For years, the skyrocketing cost of child care has been a burden on parents. But a report released Thursday by Child Care Aware revealed just how stark the problem has become.
According to Child Care Aware, a group that provides resources to parents and caregivers, the average cost of child care is at least a quarter of the median income of single parents.
In fact, child care is the highest single household expense each year for parents in the Northeast, Midwest and South regions.
The study found that child care fees for two children exceeded housing costs for homeowners with a mortgage in 23 states and Washington, D.C.
In 30 states and Washington, D.C., the average yearly cost of infant center-based care was more than a year’s in-state tuition and fees at four-year public colleges.
In every region of the United States, the average child care fees for an infant in a child care center were more than double the average amount that families spent on food. Furthermore, center-based care costs exceeded transportation costs in nearly every region.
The report revealed that the cost of child care can be as much as $14,508 annually for an infant or $12,280 annually for a 4-year-old in a center.
Despite the overwhelming costs, finding quality child care isn’t something parents can ignore. Research shows that 90 percent of a child’s critical brain development happens by age 5. And of children who start school without the skills needed to succeed, 85 percent are still behind in the fourth grade.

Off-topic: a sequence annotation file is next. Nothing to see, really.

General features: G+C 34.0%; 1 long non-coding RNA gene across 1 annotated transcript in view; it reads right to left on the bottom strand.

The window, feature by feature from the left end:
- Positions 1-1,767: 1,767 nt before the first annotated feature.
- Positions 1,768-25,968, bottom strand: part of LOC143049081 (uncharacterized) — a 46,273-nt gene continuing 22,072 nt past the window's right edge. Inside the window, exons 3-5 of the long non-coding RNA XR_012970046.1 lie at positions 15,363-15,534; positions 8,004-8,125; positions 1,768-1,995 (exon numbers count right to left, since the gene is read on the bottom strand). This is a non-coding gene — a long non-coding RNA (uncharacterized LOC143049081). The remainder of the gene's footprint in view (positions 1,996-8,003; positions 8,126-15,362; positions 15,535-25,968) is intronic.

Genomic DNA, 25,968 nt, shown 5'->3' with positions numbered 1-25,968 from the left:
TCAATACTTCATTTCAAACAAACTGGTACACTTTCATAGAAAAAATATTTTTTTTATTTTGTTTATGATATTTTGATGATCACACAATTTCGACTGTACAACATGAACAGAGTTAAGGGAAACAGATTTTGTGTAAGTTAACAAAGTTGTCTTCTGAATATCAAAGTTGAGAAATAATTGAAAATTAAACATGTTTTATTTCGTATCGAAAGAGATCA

According to the report, the 10 least affordable states in 2013 for full-time center-based infant care were (ranked in order): New York, Colorado, Oregon, Minnesota, Massachusetts, Washington, Illinois, Nevada, California and Kansas.
For full-time center-based care for a 4-year-old, the least affordable states were (ranked in order): New York, Vermont, Oregon, Nevada, Minnesota, Colorado, Wisconsin, Rhode Island and Maine.
Child Care Aware also published several recommendations for addressing rising child care costs. Those recommendations include:
- Having a national discussion about the impact of the high cost of child care and the cost of quality in child care.
- Congress to review and consider what policy options are available to help families offset the rising cost of child care.
- Congress to require the National Academy of Sciences to produce a study on the true cost of quality child care and to offer recommendations to Congress for financing that supports families in finding affordable, quality child care.
- Federal and state governments to commit to investing in early care and education programs.
- Parents, concerned citizens and early care and education professionals to urge federal and state legislators to address the overwhelming cost of quality child care.
- Provide resources for planning and developing child care capacity to increase the availability of high-quality child-care options for working families.
- Provide child care assistance to families who do not qualify for fee assistance but who can’t afford the market cost of child care in their community.